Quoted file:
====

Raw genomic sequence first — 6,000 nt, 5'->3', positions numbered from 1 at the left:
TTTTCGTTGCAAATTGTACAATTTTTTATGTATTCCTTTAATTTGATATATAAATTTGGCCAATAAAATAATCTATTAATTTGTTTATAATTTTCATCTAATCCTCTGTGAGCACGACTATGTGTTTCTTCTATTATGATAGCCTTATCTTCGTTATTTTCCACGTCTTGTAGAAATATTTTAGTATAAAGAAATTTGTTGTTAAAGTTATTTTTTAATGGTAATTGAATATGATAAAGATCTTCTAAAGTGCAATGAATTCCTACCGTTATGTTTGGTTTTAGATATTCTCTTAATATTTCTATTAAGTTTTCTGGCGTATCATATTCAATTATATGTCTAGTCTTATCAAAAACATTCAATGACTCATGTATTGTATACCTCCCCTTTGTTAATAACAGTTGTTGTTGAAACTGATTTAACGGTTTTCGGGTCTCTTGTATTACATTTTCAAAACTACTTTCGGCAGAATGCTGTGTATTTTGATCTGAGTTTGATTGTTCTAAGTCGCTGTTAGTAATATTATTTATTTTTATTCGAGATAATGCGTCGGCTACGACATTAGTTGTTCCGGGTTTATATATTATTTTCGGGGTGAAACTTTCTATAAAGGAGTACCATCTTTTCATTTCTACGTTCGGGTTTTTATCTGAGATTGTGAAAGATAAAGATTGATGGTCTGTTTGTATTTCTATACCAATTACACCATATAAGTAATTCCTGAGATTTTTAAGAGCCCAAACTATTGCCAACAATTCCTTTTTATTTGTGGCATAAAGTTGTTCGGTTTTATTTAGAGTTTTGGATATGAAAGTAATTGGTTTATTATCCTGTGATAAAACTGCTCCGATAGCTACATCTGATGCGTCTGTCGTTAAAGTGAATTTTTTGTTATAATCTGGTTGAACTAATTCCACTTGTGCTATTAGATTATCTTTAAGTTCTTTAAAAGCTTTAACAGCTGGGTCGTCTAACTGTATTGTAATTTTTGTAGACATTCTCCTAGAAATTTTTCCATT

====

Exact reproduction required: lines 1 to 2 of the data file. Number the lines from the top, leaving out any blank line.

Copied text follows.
Raw genomic sequence first — 6,000 nt, 5'->3', positions numbered from 1 at the left:
TTTTCGTTGCAAATTGTACAATTTTTTATGTATTCCTTTAATTTGATATATAAATTTGGCCAATAAAATAATCTATTAATTTGTTTATAATTTTCATCTAATCCTCTGTGAGCACGACTATGTGTTTCTTCTATTATGATAGCCTTATCTTCGTTATTTTCCACGTCTTGTAGAAATATTTTAGTATAAAGAAATTTGTTGTTAAAGTTATTTTTTAATGGTAATTGAATATGATAAAGATCTTCTAAAGTGCAATGAATTCCTACCGTTATGTTTGGTTTTAGATATTCTCTTAATATTTCTATTAAGTTTTCTGGCGTATCATATTCAATTATATGTCTAGTCTTATCAAAAACATTCAATGACTCATGTATTGTATACCTCCCCTTTGTTAATAACAGTTGTTGTTGAAACTGATTTAACGGTTTTCGGGTCTCTTGTATTACATTTTCAAAACTACTTTCGGCAGAATGCTGTGTATTTTGATCTGAGTTTGATTGTTCTAAGTCGCTGTTAGTAATATTATTTATTTTTATTCGAGATAATGCGTCGGCTACGACATTAGTTGTTCCGGGTTTATATATTATTTTCGGGGTGAAACTTTCTATAAAGGAGTACCATCTTTTCATTTCTACGTTCGGGTTTTTATCTGAGATTGTGAAAGATAAAGATTGATGGTCTGTTTGTATTTCTATACCAATTACACCATATAAGTAATTCCTGAGATTTTTAAGAGCCCAAACTATTGCCAACAATTCCTTTTTATTTGTGGCATAAAGTTGTTCGGTTTTATTTAGAGTTTTGGATATGAAAGTAATTGGTTTATTATCCTGTGATAAAACTGCTCCGATAGCTACATCTGATGCGTCTGTCGTTAAAGTGAATTTTTTGTTATAATCTGGTTGAACTAATTCCACTTGTGCTATTAGATTATCTTTAAGTTCTTTAAAAGCTTTAACAGCTGGGTCGTCTAACTGTATTGTAATTTTTGTAGACATTCTCCTAGAAATTTTTCCATT